### Overview

Many interesting properties of molecular motion are best characterized statistically by considering an ensemble of motion pathways rather than an individual one. Classic simulation techniques, such as the Monte Carlo method and molecular dynamics, generate individual pathways one at a time and are easily “trapped” in the local minima of the energy landscape. They are computationally inefficient if applied in a brute-force fashion to deal with many pathways. We introduce Stochastic Roadmap Simulation (SRS), a randomized technique for sampling molecular motion and exploring the kinetics of such motion by examining multiple pathways simultaneously.

### Stochastic Roadmap Simulation

SRS compactly encode many motion pathways in a directed graph, called a probabilistic conformational roadmap. A node in the graph is a point sampled at random from the conformation space of a molecule. Every path in the roadmap is a potential motion pathway for the molecule. A roadmap thus contains many pathways, with associated probabilities indicating the likelihood that a molecule may follow these pathways. Using tools from the Markov chain theory, we can efficiently obtain kinetic information on the motion of molecules from the roadmap.

We tested SRS by first using it to compute the probability of folding, an important order parameter that measures the “kinetic distance” of a conformation to the native state of a protein. Our computational studies demonstrate that, compared with the Monte Carlo method, SRS obtains more accurate results and reduces the running time by several orders of magnitudes. Problems that required 100 days of computation with the Monte Carlo method were solved in an hour with SRS. Furthermore we proved that, in the limit, SRS converges to the same distribution as the Monte Carlo method.

We then used the probability of folding to estimate the transition state ensemble (TSE) and predicted the rates and the phi-values for protein folding. Of the 16 proteins we studied, comparison with experimental data shows that our method estimates the TSE much more accurately than an existing method based on dynamic programming. This improvement leads to better folding-rate predictions. We also computed the mean first passage time of the unfolded states and show that the computed values correlate with experimentally determined folding rates. The results on phi-value predictions are mixed, possibly due to the simple energy model used in the tests. The comparison with experimental data further validates the SRS method and indicates its potential as a general tool for studying protein folding kinetics.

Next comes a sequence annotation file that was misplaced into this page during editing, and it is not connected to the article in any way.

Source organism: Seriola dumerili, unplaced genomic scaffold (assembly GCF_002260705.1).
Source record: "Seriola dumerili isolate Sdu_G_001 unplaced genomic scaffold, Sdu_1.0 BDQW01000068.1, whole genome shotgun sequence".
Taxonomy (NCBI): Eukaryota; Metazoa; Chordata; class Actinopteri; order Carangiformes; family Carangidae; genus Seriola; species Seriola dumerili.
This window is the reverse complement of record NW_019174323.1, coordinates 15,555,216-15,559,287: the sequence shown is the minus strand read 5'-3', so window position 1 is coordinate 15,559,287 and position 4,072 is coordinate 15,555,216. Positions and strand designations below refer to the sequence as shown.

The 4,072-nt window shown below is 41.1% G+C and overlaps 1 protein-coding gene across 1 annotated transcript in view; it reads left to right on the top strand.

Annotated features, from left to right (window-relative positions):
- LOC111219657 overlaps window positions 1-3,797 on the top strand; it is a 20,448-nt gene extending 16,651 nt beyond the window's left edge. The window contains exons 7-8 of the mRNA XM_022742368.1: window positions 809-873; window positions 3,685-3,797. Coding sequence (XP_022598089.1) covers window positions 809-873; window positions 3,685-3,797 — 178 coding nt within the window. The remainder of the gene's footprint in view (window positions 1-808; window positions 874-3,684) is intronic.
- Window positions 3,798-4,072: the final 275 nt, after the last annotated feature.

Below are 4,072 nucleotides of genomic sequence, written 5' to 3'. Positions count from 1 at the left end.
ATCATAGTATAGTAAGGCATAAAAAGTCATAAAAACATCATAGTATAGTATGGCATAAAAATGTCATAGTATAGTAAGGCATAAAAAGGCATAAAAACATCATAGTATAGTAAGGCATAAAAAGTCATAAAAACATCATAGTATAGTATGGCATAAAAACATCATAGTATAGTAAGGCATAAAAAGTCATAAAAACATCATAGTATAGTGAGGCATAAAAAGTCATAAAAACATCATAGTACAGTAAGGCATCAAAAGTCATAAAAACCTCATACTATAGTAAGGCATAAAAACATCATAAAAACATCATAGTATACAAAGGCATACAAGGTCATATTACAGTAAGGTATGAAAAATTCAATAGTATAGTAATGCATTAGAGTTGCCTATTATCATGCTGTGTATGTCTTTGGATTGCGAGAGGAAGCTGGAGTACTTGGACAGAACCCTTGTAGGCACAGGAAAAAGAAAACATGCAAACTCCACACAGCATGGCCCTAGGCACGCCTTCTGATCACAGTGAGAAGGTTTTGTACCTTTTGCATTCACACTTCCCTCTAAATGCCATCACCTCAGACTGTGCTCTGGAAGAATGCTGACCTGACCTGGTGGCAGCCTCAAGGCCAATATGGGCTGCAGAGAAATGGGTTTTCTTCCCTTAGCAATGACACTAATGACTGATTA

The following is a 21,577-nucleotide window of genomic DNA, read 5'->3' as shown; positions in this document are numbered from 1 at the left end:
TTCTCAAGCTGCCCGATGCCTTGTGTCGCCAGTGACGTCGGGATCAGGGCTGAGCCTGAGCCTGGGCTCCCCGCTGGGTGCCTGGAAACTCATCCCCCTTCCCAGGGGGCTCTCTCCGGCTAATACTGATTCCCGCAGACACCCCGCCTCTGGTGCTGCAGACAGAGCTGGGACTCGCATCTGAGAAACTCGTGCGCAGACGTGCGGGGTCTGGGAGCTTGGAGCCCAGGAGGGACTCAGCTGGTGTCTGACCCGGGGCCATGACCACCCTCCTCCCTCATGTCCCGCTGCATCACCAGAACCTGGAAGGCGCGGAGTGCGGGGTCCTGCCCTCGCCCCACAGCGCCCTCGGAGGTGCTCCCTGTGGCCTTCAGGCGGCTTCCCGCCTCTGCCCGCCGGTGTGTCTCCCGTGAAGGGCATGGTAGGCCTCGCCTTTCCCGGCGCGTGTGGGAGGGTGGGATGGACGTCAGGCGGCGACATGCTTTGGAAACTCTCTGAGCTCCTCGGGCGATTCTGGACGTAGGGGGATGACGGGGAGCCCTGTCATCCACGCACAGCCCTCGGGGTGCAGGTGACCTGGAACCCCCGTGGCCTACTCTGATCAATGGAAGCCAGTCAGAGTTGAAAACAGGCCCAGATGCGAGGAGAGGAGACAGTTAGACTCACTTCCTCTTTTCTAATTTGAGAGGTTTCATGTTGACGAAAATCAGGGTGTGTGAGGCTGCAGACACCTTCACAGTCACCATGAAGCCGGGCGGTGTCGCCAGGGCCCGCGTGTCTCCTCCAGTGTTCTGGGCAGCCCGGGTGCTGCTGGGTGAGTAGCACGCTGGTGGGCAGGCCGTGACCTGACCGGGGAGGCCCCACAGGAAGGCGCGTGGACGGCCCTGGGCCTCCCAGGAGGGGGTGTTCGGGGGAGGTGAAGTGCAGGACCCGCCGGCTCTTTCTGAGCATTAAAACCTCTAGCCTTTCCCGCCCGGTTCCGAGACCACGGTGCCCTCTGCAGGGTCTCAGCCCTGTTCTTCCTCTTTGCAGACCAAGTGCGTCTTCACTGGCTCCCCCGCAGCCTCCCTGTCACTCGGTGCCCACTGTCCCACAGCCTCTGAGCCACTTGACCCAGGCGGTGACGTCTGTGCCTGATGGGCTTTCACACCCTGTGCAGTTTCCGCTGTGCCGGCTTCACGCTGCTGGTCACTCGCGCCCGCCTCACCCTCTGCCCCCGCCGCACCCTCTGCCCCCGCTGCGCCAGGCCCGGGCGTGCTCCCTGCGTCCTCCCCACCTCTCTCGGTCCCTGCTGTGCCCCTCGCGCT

Predicted folding rates versus the experimentally measured folding rates. The 16 proteins ranged from 56 to 128 amino acids in length. |
3CHY sequence of secondary structure formation. Warmer colors indicate higher degree of native contacts attained. The colored bar on the left indicates secondary structures, red for helices and green for strands. |

### References

- T.H. Chiang, M.S. Apaydin, D.L. Brutlag, D. Hsu and J.C. Latombe.
**Predicting Experimental Quantities in Protein Folding Kinetics using Stochastic Roadmap Simulation**. In*Proc. ACM Int. Conf. on Computational Biology (RECOMB)*, pp. 410–424, 2006.

PDF - M.S. Apaydin, D.L. Brutlag, C. Guestrin, D. Hsu, J.C. Latombe, and C. Varma.
**Stochastic roadmap simulation: an efficient representation and algorithm for analyzing molecular motion**.*J. Computational Biology*, 10(3-4):247–281, 2003.

PDF - M.S. Apaydin, D.L. Brutlag, C. Guestrin, D. Hsu, and J.C. Latombe.
**Stochastic roadmap simulation: An efficient representation and algorithm for analyzing molecular motion**. In*Proc. ACM Int. Conf. on Computational Biology (RECOMB)*, pp. 12–21, 2002.

PDF

## People

- M. Serkan Apaydin, Darmouth Colleage, USA
- Douglas L. Brutlag, Stanford University, USA
- Tsung-Han Chiang
- Carlos Guestrin, Carneige Mellon University, USA
- David Hsu
- Jean-Claude Latombe, Stanford University, USA